The Importance of Posture

There are countless guitar players who suffer from back, shoulder or neck pain, 'golfer's' or 'tennis' elbow, tendonitis etc. Many believe that repetitive strain injuries such as these only happen to players who don't warm-up properly. However, although warming-up is important, the bodies posture during playing is equally important if such problems are to be avoided.
We must try to have our heads upright and correctly aligned. Most people's head has a forward lean through bad postural habits, including their guitar playing . For each inch that the head moves forward from it's resting position it adds the weight of the head to the neck extensor muscles. The head weighs 8% of the body weight, so a 100lb person with a 2 inch forward lean of the head has a 16 pound of weight on their neck extensor muscles all day. It is very common for people to have a forward head carriage of around 3 inches, which is 3 times the weight of the head added to the neck extensors!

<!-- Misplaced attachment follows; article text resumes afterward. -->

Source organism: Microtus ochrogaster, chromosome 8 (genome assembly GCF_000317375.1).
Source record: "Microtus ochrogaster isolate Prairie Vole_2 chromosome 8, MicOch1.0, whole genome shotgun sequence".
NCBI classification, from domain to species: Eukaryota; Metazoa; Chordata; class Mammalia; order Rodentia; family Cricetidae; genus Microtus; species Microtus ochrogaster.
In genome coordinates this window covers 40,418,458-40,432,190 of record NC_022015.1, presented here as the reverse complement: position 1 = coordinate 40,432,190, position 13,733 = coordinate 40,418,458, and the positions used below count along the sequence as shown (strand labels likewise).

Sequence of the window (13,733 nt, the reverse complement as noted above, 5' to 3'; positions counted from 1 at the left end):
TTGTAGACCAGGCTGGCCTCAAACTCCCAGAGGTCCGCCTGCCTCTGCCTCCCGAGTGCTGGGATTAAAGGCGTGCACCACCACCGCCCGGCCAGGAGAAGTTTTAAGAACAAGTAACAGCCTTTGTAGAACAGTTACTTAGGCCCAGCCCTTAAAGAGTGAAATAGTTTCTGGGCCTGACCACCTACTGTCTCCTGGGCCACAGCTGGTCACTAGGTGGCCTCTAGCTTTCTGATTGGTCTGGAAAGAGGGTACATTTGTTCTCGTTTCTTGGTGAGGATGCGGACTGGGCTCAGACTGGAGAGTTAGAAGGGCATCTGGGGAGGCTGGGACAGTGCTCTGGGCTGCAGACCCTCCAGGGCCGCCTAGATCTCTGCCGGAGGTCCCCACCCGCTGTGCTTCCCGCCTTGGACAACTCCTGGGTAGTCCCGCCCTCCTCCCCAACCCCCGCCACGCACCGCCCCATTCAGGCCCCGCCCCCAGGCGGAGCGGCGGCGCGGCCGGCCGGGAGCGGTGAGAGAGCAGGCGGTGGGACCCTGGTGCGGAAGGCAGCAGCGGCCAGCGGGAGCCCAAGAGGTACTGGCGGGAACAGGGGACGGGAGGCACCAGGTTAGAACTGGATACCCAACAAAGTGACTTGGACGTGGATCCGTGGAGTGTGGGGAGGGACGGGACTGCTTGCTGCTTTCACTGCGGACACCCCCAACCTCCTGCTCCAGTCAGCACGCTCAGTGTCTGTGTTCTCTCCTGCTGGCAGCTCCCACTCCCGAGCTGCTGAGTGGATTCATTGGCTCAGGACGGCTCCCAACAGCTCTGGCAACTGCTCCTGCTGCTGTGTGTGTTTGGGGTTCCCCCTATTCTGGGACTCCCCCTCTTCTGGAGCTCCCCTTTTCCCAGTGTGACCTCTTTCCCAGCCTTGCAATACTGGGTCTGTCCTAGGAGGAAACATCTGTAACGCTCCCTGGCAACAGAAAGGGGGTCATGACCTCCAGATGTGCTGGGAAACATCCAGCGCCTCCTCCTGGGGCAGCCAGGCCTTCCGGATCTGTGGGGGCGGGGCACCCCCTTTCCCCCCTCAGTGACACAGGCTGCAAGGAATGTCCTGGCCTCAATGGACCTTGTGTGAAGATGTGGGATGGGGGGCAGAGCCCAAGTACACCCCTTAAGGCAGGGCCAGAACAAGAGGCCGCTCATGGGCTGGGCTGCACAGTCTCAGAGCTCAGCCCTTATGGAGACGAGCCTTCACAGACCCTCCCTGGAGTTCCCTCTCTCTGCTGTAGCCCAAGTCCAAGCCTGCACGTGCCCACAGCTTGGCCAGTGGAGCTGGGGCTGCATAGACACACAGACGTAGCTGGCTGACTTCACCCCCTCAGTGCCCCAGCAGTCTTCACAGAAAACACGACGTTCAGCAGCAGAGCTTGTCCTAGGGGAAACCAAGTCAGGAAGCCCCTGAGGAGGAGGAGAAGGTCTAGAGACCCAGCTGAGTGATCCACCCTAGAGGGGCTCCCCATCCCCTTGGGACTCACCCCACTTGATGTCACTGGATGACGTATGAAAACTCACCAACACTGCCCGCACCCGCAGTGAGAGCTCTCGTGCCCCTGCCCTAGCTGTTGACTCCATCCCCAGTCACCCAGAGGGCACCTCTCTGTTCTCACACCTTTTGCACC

Irregularities in the spine can manifest in various ways, affecting other limbs, for example a lower back problem may cause pain in the legs.

So what can we do?

We must take charge of our health and learn good posture, and stay active (a lot of guitar players are very sedentary) Here is a list of things that can help avoid postural problems:

  • Learn about human posture, and start to improve ourselves
  • Take regular exercise
  • Get plenty of sleep
  • Practice guitar standing up
  • Practice guitar into a mirror-looking too much at the guitar is bad for posture, eyesight, and looks unprofessional
  • If seated, try the guitar over the left leg, or an ergonomic guitar rest. I use these for Spanish guitar
  • Stretch regularly, especially if practising for long periods (hours) 
Above all, however much we love playing the guitar, sitting down with poor posture is NOT a natural position for our bodies to be in for any period of time.

Martyn